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I am a doctoral candidate in the Cornell Linguistics Department.
My research is focused on morphology, syntax and semantics. Much of my work is based on data from the Mayan language Ch'ol and the Algonquian language, Mi'gmaq. I began fieldwork on the Tumbala dialect of Ch'ol in 2015 and Mi'gmaq in 2011. Most recently, I have begun to work on Tojol-ab'al, a Mayan language of the Q'anjob'alan subgroup.
BA (Hons) McGill University - Double Major in Linguistics and Russian Studies
Spring 2017 and Fall 2017 - Instructor for the First Year Writing Seminar Series in Language Thought and Reality
Course title: The Death of Language
Fall 2016 - TA for Introduction to Linguistics (taught by Professor Sarah Murray)
Spring 2016 - TA for Native American Languages (taught by Professor Sarah Murray and Professor Michael Hamilton)
Fall 2015 - Instructor for the First Year Writing Seminar Series in Language Thought and Reality
Course title: Sounds in the World Around Us
Ch'ol is a Mayan language spoken in Southern Mexico. Ethnologue estimates the number of speakers at 145,000. It is a head marking, ergative-absolutive language with a basic word order of VOS (with a bare object) or VSO (with an object with an overt determiner). Most of my fieldwork has been done with the Tumbala dialect of Ch'ol in the ejido of San Miguel, Chiapas, Mexico.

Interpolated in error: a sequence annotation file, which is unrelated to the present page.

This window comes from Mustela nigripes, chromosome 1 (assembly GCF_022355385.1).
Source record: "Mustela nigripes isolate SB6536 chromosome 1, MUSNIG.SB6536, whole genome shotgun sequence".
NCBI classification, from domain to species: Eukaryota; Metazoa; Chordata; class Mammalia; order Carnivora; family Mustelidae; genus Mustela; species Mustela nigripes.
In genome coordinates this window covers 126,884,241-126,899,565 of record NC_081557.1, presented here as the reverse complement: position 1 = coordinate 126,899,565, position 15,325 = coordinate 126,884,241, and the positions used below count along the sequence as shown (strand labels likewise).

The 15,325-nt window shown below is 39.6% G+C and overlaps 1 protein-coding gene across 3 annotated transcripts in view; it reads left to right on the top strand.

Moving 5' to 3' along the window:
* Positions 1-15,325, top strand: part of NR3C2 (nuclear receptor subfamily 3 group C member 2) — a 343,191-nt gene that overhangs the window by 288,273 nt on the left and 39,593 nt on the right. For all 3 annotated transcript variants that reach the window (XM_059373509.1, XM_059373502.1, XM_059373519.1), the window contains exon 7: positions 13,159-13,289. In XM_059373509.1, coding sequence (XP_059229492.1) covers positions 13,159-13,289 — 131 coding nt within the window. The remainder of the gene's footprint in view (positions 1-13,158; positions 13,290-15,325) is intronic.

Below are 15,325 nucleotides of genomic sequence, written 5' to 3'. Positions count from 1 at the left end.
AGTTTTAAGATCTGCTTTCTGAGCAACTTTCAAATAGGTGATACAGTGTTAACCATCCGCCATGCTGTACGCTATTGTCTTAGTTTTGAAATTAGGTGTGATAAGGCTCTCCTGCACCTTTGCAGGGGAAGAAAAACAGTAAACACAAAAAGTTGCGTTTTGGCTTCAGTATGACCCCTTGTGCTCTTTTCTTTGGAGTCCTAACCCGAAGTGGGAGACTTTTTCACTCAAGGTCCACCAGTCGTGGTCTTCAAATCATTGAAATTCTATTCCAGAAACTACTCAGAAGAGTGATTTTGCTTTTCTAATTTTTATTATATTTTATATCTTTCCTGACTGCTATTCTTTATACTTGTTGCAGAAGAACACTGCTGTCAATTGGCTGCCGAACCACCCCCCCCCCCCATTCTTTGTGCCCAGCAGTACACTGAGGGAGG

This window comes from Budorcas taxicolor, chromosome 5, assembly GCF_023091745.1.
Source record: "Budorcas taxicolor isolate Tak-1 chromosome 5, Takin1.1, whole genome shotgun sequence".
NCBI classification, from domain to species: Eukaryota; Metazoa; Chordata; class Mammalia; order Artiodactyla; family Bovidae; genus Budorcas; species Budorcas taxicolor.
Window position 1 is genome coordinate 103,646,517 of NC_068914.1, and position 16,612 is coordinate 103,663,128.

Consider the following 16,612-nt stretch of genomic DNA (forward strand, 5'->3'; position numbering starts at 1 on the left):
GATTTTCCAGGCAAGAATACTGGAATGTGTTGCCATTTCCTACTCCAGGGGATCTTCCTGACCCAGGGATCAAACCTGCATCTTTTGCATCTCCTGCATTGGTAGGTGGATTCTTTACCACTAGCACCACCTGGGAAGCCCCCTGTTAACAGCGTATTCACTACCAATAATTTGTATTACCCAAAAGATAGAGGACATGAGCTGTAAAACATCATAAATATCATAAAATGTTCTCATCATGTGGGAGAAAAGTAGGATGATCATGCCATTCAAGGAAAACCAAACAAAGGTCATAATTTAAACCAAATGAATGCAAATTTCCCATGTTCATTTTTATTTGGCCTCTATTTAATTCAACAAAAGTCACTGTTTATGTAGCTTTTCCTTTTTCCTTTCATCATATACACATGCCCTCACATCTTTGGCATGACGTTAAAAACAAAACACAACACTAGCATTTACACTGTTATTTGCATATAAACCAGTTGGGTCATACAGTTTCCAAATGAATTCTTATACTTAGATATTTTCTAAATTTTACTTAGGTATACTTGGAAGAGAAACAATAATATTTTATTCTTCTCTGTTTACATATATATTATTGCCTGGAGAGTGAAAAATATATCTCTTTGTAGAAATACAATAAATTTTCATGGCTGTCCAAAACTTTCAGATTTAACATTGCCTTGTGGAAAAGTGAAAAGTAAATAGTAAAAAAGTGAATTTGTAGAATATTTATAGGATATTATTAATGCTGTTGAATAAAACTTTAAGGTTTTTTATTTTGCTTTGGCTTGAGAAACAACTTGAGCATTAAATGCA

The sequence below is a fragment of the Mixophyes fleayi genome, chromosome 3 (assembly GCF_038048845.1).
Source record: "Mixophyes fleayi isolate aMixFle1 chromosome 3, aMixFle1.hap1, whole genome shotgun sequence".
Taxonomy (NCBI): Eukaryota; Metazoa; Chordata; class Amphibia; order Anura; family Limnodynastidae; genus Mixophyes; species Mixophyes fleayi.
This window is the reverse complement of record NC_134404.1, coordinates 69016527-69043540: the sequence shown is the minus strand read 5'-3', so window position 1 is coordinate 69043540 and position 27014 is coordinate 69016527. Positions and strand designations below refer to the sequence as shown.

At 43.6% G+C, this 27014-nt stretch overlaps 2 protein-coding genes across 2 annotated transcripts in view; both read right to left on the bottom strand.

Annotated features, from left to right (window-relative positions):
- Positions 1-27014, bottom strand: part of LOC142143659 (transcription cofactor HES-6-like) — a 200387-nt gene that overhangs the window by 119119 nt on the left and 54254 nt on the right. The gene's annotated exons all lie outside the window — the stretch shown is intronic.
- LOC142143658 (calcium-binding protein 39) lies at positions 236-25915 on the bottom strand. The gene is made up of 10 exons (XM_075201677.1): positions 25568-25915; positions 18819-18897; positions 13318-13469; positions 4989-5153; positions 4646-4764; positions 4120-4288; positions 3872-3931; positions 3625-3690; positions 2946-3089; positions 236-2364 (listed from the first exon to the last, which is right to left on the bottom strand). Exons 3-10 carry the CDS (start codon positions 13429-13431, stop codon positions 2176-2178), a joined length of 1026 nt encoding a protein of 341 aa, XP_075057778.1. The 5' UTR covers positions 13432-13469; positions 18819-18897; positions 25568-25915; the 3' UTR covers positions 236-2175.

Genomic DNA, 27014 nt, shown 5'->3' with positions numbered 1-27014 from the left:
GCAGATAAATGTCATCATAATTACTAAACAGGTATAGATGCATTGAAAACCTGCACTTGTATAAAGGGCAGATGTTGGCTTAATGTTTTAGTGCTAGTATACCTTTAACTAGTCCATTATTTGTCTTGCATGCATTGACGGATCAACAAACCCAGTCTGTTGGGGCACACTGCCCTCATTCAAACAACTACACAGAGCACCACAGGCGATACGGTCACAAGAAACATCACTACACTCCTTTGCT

Mi'gmaq is an Algonquian Language Spoken in Eastern Canada. Mi'gmaq is a polysynthetic language with a very rich verb morphology. I have collaborated with Mi'gmaq language teachers and developed a number of resources. Check out the Mi'gmaq Grammar Wiki for info on grammatical features in Mi'gmaq. To learn some basic phrases in Mi'gmaq, check out these flashcards on Quizlet. For more information on the Mi'gmaq project see the Mi'gmaq Research Partnership homepage.